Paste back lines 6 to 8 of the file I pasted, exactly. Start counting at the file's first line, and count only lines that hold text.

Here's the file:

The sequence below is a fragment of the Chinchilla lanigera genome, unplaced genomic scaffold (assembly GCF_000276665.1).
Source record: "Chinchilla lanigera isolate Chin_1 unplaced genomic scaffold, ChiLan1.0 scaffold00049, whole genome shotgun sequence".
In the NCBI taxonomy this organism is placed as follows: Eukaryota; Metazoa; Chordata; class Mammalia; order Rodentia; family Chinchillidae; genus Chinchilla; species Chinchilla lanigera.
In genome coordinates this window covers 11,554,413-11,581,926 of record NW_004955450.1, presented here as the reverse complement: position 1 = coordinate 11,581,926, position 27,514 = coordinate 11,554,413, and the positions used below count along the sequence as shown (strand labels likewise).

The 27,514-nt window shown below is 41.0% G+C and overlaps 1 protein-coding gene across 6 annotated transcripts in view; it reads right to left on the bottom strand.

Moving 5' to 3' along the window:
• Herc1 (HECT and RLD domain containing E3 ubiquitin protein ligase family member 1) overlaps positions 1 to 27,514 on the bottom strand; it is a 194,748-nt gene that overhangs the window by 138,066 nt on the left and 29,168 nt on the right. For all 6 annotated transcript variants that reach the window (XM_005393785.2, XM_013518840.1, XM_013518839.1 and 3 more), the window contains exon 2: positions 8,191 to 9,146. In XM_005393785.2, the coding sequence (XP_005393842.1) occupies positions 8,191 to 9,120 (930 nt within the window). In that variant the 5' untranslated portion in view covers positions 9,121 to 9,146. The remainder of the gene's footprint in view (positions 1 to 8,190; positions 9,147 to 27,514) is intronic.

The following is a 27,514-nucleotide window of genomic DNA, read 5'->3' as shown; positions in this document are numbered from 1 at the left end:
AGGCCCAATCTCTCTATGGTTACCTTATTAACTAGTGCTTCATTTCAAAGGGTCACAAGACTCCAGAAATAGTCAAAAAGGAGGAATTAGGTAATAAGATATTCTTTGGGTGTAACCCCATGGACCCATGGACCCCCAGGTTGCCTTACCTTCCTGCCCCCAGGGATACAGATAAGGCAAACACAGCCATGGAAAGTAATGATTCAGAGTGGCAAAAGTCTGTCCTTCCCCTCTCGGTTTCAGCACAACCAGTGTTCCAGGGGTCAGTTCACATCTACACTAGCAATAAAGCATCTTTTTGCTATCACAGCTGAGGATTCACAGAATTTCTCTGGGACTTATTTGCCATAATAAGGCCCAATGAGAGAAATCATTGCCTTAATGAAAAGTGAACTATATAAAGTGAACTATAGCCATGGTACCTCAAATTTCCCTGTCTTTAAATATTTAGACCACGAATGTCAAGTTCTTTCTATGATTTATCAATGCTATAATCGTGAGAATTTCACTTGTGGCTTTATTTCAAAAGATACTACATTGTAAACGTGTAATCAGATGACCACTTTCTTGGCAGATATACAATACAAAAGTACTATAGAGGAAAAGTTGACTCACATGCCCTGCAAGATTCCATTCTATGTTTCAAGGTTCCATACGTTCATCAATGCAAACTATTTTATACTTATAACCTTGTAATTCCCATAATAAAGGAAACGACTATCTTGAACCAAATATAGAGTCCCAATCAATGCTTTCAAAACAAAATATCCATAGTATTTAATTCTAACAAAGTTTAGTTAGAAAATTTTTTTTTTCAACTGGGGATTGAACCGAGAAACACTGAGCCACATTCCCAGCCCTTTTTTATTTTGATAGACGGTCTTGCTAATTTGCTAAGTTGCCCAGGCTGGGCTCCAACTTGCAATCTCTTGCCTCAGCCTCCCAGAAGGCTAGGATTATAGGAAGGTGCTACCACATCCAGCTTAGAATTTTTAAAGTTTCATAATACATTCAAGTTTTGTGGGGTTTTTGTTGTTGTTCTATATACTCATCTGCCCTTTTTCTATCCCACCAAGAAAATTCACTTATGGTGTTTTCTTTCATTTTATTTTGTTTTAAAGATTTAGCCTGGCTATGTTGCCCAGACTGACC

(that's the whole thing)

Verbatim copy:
Moving 5' to 3' along the window:
• Herc1 (HECT and RLD domain containing E3 ubiquitin protein ligase family member 1) overlaps positions 1 to 27,514 on the bottom strand; it is a 194,748-nt gene that overhangs the window by 138,066 nt on the left and 29,168 nt on the right. For all 6 annotated transcript variants that reach the window (XM_005393785.2, XM_013518840.1, XM_013518839.1 and 3 more), the window contains exon 2: positions 8,191 to 9,146. In XM_005393785.2, the coding sequence (XP_005393842.1) occupies positions 8,191 to 9,120 (930 nt within the window). In that variant the 5' untranslated portion in view covers positions 9,121 to 9,146. The remainder of the gene's footprint in view (positions 1 to 8,190; positions 9,147 to 27,514) is intronic.

The following is a 27,514-nucleotide window of genomic DNA, read 5'->3' as shown; positions in this document are numbered from 1 at the left end: